There’s a faint figure beyond the window. A man waves at me. I feel comfort, that I’m going to make it through this.

The shadow comes back. He’s walking away. I cry at him, come back. Don’t leave me alone. He’s my oppressor, he’s hurting me, yet I have this deep icky feeling wanting him to come back.

I’d rather be hurt than to be alone here.

I curl up.

I’m crying.

Come back, don’t leave me.

Daniel. Daniel. Daniel.

I come back to reality. I’m back in the office.

Where were you?

I described where I was, and what I saw. The cathartic feeling of my profound abandonment wound.

Buzz buzz buzz, we let the feelings set in. I feel at peace.

Back to the future

What do you do with all this? I have bits of the puzzle, but it makes no sense.

The screams of the boat turned down.

Living in the multiverse

The yellow prison

In 2023, I participated in my second psychodrama group. I used this opportunity to re-enact the experience. I sit in the corner of the room, literally. I have a big man standing at the window. The sun perfectly casts that shadow.

Within seconds, I’m crying uncontrollably, to the point where it was awkward to move forward.

We take me out of that role and had someone else be my dad, in the corner. I’m able to observe it from the third-person point of view.

Then as an observer, I feel a sense of shame. This man is weak. Look at him, he’s in the corner crying.

We have another person assume the role of Dan.

Dan is my protector. He’s tough, he’s strong.

I look at Dan (really for the first time), and I’m scared of him. He’s so angry. He’s been beaten up over the years.

Then I look at the facilitator and I tell her I think I’m good.

She looked me in the eye and then asked if I’d be okay if I had a support person next to me.

Umm, sure.

So I’m sitting face to face with my protector. I have two people sitting on either side of me. They give me physical boundaries. When I push left, I feel someone. When I move right, I feel someone. Then a person is behind me, with her hand on my head.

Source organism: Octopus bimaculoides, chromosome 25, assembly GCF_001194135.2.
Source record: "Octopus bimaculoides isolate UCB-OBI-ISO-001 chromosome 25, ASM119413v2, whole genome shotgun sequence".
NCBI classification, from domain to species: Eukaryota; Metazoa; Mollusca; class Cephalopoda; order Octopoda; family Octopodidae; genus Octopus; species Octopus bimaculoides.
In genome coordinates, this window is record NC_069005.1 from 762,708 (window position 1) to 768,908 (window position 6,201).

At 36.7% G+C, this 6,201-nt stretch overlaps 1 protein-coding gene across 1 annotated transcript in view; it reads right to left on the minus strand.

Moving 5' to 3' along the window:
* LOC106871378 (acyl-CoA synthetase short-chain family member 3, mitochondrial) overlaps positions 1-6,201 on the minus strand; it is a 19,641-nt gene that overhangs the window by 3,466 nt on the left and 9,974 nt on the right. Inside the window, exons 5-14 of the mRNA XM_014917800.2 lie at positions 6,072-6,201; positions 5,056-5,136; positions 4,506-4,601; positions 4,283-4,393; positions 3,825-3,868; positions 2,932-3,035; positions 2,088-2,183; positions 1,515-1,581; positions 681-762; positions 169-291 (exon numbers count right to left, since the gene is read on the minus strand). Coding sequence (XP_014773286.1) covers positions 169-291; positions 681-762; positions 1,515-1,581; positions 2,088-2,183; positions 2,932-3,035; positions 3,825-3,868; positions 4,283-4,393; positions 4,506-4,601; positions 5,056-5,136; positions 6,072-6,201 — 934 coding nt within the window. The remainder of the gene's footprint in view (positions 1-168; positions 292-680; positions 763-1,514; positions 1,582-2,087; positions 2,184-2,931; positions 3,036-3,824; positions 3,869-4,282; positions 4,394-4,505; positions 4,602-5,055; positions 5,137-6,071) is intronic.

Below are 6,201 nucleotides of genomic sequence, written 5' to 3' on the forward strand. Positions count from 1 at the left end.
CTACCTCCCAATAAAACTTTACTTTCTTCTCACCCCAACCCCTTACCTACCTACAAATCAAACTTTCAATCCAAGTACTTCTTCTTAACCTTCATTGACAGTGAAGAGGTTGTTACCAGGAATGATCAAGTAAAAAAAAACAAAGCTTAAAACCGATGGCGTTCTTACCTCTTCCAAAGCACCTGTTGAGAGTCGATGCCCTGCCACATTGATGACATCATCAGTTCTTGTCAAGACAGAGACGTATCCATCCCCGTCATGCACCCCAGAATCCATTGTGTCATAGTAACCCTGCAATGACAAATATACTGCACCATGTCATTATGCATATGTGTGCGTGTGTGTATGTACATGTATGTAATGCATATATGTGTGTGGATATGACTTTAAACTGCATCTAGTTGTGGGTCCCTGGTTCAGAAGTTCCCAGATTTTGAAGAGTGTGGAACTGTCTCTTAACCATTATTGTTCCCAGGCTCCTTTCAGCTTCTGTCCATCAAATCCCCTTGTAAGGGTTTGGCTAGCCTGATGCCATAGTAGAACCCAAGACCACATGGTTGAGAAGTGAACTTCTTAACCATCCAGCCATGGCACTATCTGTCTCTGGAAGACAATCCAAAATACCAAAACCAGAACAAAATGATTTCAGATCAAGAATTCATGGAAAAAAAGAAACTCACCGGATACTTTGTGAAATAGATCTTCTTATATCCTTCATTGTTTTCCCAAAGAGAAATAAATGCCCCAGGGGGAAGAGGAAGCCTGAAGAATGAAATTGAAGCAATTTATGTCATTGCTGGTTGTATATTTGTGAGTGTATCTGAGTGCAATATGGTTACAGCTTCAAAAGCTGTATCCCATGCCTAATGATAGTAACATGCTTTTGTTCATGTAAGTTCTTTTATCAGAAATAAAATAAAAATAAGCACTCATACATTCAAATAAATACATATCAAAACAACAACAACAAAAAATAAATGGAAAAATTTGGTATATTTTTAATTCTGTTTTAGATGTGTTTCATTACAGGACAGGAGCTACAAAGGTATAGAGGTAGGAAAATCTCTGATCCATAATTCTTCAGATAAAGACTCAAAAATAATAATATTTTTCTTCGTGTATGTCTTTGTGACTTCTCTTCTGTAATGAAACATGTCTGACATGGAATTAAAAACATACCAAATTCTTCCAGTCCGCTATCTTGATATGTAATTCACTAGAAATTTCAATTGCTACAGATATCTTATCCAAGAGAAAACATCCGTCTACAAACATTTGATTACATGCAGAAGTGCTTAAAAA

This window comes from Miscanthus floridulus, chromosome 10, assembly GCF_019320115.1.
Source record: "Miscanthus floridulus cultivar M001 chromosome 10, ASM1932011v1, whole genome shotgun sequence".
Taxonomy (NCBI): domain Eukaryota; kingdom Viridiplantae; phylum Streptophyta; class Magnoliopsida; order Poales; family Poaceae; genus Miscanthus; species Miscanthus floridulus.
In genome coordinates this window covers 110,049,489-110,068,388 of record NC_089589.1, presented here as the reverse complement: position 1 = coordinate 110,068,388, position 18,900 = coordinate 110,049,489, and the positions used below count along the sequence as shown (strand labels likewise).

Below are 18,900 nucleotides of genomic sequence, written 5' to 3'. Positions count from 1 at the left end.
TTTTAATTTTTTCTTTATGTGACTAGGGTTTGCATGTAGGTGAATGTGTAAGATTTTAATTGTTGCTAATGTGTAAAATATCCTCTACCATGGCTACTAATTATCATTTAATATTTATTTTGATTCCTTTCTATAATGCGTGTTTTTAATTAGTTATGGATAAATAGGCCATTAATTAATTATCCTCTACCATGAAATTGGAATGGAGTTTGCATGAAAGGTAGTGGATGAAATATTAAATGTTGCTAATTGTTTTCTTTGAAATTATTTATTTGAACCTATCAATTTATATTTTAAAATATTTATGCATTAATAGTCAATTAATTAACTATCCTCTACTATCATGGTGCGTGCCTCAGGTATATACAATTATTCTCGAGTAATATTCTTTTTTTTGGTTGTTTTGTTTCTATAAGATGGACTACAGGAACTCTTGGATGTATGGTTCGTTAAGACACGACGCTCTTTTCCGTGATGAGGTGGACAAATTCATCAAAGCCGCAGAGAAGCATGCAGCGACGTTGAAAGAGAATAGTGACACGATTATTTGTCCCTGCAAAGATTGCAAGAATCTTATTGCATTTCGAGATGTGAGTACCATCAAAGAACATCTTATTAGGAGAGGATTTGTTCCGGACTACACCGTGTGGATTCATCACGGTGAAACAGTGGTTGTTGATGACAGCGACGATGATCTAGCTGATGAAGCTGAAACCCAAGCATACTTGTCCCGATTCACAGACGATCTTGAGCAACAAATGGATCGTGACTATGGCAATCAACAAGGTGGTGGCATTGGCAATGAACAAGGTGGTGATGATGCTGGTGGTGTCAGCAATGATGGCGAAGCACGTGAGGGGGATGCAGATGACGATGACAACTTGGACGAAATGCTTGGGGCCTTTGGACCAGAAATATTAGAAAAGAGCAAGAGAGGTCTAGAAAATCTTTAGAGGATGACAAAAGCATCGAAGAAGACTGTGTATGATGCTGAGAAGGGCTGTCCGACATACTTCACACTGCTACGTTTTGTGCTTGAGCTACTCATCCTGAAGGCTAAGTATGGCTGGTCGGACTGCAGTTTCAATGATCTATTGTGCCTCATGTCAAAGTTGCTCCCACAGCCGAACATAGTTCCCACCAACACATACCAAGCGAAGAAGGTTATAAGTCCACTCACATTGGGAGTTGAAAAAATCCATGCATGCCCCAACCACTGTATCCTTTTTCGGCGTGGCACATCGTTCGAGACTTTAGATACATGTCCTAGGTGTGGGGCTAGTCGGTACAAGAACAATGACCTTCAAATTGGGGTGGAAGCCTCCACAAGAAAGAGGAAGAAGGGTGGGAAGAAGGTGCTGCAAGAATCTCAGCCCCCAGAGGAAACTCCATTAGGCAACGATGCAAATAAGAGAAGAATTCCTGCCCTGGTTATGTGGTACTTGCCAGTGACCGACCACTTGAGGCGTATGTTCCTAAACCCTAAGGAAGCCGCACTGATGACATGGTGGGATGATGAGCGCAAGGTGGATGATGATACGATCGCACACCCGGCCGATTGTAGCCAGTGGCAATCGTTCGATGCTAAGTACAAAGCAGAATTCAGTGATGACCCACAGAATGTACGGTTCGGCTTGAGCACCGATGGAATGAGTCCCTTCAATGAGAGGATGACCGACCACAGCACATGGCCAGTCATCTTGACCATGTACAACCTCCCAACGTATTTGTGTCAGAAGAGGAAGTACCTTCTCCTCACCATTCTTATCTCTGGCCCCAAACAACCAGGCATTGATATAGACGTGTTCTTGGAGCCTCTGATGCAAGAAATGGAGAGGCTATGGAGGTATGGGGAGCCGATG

What do you want to say to Dan?

I whimper.

I can’t look at him.

I push hard to get a slight look up.

I look at him in the eye and whimper out, “We made it.”


We made it.

The group in chorus repeats with me, “We made it.”

At that moment, I let out a cry. Not just any cry. It was a cosmic cry. Generations before me that never had the opportunity to cry out their pain, all contained for generations.

It was deep. It came from deep inside, beyond my physical body.

We made it.

The man in the distance

This therapy happened in Santa Cruz, CA. After my session ended, and we were on a break, I walked out and looked out into the ocean. I held up my hand, and I waved out. We made it.

And at that moment, the timeline was complete.

The figure my dad saw in the window was his son, 42 years later, after doing his work, sending out a message that we made it. It was the glimmer of hope decades earlier that rippled in the timeline and gave me, a grown man, the completion of the cycle.

So finally, the ???? trip made sense, that the past, the present, and the future all exist together.

We made it

The high of this session, the completion of the cycle, and the sweetness of the connection would eventually come down. As always, these big break though only allows the next thing to emerge, but for now, we live in the moment, knowing that the moment is fleeting.

Published by Daniel Hoang

Daniel Hoang is a visual leader, storyteller, and creative thinker. As an experienced management consultant, he believes in a big picture approach that includes strong project leadership, creative methods, change management, and strategic visioning. He uses a range of visual tools to communicate business challenges, solutions, and goals. His change strategy is to build "tribes" of supporters and evangelists to drive change in culture and organization. Daniel is an avid technologist and futurist and early adopter.